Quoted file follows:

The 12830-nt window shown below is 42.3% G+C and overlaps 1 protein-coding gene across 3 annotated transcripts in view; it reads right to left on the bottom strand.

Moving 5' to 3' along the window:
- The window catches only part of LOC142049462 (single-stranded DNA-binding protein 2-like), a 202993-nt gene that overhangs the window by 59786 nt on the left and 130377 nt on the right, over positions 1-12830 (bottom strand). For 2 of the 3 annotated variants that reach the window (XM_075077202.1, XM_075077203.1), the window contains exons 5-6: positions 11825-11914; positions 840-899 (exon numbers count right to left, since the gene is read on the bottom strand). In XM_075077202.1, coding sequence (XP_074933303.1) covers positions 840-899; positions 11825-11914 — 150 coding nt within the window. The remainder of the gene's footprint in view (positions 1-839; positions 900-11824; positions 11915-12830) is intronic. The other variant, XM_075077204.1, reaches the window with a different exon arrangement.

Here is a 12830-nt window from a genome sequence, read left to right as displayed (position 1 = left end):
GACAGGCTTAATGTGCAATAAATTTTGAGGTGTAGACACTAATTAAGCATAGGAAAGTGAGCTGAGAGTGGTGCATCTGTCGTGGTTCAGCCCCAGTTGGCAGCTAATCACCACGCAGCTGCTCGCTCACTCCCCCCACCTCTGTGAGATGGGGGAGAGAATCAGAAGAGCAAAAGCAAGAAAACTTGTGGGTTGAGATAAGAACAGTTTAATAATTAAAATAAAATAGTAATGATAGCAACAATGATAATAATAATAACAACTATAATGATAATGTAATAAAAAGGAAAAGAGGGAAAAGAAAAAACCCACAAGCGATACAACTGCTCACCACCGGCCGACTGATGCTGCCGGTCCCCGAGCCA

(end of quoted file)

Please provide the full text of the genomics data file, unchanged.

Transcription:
The 12830-nt window shown below is 42.3% G+C and overlaps 1 protein-coding gene across 3 annotated transcripts in view; it reads right to left on the bottom strand.

Moving 5' to 3' along the window:
- The window catches only part of LOC142049462 (single-stranded DNA-binding protein 2-like), a 202993-nt gene that overhangs the window by 59786 nt on the left and 130377 nt on the right, over positions 1-12830 (bottom strand). For 2 of the 3 annotated variants that reach the window (XM_075077202.1, XM_075077203.1), the window contains exons 5-6: positions 11825-11914; positions 840-899 (exon numbers count right to left, since the gene is read on the bottom strand). In XM_075077202.1, coding sequence (XP_074933303.1) covers positions 840-899; positions 11825-11914 — 150 coding nt within the window. The remainder of the gene's footprint in view (positions 1-839; positions 900-11824; positions 11915-12830) is intronic. The other variant, XM_075077204.1, reaches the window with a different exon arrangement.

Here is a 12830-nt window from a genome sequence, read left to right as displayed (position 1 = left end):
GACAGGCTTAATGTGCAATAAATTTTGAGGTGTAGACACTAATTAAGCATAGGAAAGTGAGCTGAGAGTGGTGCATCTGTCGTGGTTCAGCCCCAGTTGGCAGCTAATCACCACGCAGCTGCTCGCTCACTCCCCCCACCTCTGTGAGATGGGGGAGAGAATCAGAAGAGCAAAAGCAAGAAAACTTGTGGGTTGAGATAAGAACAGTTTAATAATTAAAATAAAATAGTAATGATAGCAACAATGATAATAATAATAACAACTATAATGATAATGTAATAAAAAGGAAAAGAGGGAAAAGAAAAAACCCACAAGCGATACAACTGCTCACCACCGGCCGACTGATGCTGCCGGTCCCCGAGCCA